Science

One spacey assignment: What's the story on alien life and scriptural literalism?

One spacey assignment: What's the story on alien life and scriptural literalism?

My GetReligion posts run under the rubric "Global Wire," so I may be stepping outside my designated orbit with this one. But since our Hubble site -- excuse me, that should be humble website -- provides us near infinite space (Anyone know just how big the internet actually is?) in which to indulge ourselves, I figure, "Why not indulge?"

(Corny lede, you say? Well, excuse me.)

To get to the point, we're talking universalism. Not the sort of doctrinal universalism you might expect on a site devoted to religion journalism. I'm referring to the spacial universalism of, you know, the universe.

Why? Because of this piece spotted earlier this month on the Website of the Washington Post. How could I pass up a story headlined, "Why the Vatican doesn’t think we’ll ever meet an alien Jesus"?

The story followed July's NASA announcement that it's Kepler planet-hunting spacecraft had discovered one of the closest analogues to our own planet found to date, a planet little more than one and a half times as big in radius as Earth and called Kepler 452b. The plant, said The New York Times, "circles a sunlike star in an orbit that takes 385 days, just slightly longer than our own year, putting it firmly in the 'Goldilocks' habitable zone where the temperatures are lukewarm and suitable for liquid water on the surface -- if it has a surface."

So we're talking the possibility of organic life, no matter how primitive, of a sort recognizable to humans. 

Which brings us back to the Post, the Vatican and Jesus.

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Planned Parenthood reporting 'done right' -- the name on this byline won't surprise you

Planned Parenthood reporting 'done right' -- the name on this byline won't surprise you

Yes, Sarah Pulliam Bailey used to write for GetReligion. 

Yes, we're biased when it comes to her important work for the Washington Post. 

Yes, it's awkward when we start praising a friend and former colleague. (We've admitted as much.) We know that you know that we know that you know that.

But no, that's not going to stop us from calling attention to a story Sarah wrote this week related to the Planned Parenthood videos:

Antiabortion activists see new undercover videos of Planned Parenthood as their biggest opportunity since the 2011 Kermit Gosnell trials to energize support for the issue.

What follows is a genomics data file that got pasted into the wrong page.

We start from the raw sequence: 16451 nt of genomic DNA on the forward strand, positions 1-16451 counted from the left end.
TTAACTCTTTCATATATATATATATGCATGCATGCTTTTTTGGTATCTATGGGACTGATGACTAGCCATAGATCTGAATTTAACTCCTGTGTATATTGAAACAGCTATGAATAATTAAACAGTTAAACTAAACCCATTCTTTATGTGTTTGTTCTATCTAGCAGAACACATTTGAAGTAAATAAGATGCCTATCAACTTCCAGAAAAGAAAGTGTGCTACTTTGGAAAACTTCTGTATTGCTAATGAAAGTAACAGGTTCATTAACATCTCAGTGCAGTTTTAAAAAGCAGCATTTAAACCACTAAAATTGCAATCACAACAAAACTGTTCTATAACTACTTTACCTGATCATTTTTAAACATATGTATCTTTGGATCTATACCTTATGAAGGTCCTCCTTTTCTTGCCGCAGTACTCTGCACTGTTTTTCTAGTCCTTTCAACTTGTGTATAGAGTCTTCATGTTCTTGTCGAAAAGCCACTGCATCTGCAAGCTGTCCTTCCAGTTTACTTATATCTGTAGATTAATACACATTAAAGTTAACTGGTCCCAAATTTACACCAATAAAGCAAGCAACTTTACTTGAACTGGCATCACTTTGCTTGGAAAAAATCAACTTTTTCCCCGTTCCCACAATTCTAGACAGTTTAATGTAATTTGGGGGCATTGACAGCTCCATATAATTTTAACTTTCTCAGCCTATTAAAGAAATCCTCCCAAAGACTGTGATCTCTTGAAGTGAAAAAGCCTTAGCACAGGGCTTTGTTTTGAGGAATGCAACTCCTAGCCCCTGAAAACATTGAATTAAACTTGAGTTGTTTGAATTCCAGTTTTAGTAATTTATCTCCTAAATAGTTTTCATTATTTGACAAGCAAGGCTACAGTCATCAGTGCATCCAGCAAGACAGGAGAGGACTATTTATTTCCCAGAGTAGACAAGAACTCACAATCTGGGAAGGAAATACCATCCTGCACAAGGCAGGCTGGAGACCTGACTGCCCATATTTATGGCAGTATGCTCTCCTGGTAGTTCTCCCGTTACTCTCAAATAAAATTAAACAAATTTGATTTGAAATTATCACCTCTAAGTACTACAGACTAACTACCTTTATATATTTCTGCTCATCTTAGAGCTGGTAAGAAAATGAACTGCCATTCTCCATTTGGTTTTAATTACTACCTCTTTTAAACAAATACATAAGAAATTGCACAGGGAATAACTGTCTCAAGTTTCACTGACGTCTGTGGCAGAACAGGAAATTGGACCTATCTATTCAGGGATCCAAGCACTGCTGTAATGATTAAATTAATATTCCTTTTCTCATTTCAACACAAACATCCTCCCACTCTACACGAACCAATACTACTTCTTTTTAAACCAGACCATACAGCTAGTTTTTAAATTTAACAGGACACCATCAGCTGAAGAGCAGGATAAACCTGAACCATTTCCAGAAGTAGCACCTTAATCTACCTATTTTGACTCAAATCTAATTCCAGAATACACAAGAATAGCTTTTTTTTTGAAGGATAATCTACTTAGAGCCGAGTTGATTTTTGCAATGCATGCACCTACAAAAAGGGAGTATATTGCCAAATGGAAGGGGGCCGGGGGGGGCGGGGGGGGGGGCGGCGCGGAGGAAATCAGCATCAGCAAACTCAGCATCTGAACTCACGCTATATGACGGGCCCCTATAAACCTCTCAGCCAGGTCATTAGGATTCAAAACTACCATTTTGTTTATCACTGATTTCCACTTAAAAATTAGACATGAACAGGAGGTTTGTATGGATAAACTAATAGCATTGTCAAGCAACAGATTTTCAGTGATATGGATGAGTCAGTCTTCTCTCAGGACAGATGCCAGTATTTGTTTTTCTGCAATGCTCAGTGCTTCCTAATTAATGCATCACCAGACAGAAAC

Planned Parenthood, which many antiabortion activists see as the face of abortion, has long been under attack, but the videos have set off renewed debate over its federal funding.

In fact, we're not the only ones who were impressed. Tom Breen, a former Associated Press newsman who did excellent work on the Godbeat, tweeted:

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Trinity and the atomic bomb: In New Mexico where the religion ghosts dwell

Trinity and the atomic bomb: In New Mexico where the religion ghosts dwell

July 16 was the 70th anniversary of a world-changing event; the testing of the world’s first atomic bomb in a New Mexico desert. It would be less than a month before two such bombs would be released in the skies over Nagasaki and Hiroshima.

If any event had grave moral consequences, it was this one. But the silence of any kind of faith-based element to this anniversary in the media is profound.

There are, of course, some bizarre God-connections to this event. The site of  the test was called “Trinity” supposedly after a John Donne sonnet, although no one really knows the origin of the name. It seems odd that a core Christian doctrine about the nature of God is attached to something connected with mass death.

Hinduism gets a role here too. When the main bombs went off in Japan, J. Robert Oppenheimer, the California physicist known as the “father of the atomic bomb” for his work on the Manhattan Project, spouted Vishnu’s famous quote from the Bhagavad-Gita: “Now, I am become Death, the destroyer of worlds.”

Yet, in the coverage I scanned that ran on the day of the anniversary, there was more about "atomic tourists" noting the anniversary than anything about religion.

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Story theme borrowed from another beat: Whatever happened to science in Islam?

Story theme borrowed from another beat: Whatever happened to science in Islam?

Religion reporters should look beyond their ghetto for story themes, and here’s a good one: Why does science lag so notably in the Muslim world, and what can be done about it?

That question was raised by assistant editor Ross Pomeroy at www.realclearscience.com. Some religionistas may recall his 2012 piece for biologos.org titled “Why Strict Atheism is Unscientific.”

The latest Pomeroy headline is equally controversial: “Can Islam Come Back to the Light of Science?” He presents data to highlight the problem, which is far broader than simply Mideast sheiks flying to London or New York for medical treatments:

In 2005, Harvard University alone produced more scientific papers than 17 Arabic-speaking nations combined. The Muslim population of 1.6 billion has produced only two Nobel Prize-winners in chemistry and physics in history, and both moved to the West to work.

Now, Jews are outnumbered 100 to one by Muslims globally yet boast 79 such Nobel laureates. The 57 nations in the Organization of Islamic Cooperation spend less than a percent of their collective gross domestic product on research and development, a third of the global average; Israel spends 4.4 percent.

What went wrong?

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Planned Parenthood video: Stage 3 news offers voices of reason vs. politicians

Planned Parenthood video: Stage 3 news offers voices of reason vs. politicians

I've been in New York City the past day or so taking part in a conference focusing on Plato, Augustine, Machiavelli and Obergefell. Sort of.

I haven't really had time to dig into the whole Planned Parenthood video media storm, but have followed some of the debates (hello @MZHemingway, hello @spulliam). In a way, the entire affair has followed a very familiar pattern.

Stage 1: Activist group on the cultural right releases advocacy journalism piece making strong claims that clash with the views of most mainstream journalists and focus on charges that are almost impossible to verify in a matter of Internet minutes.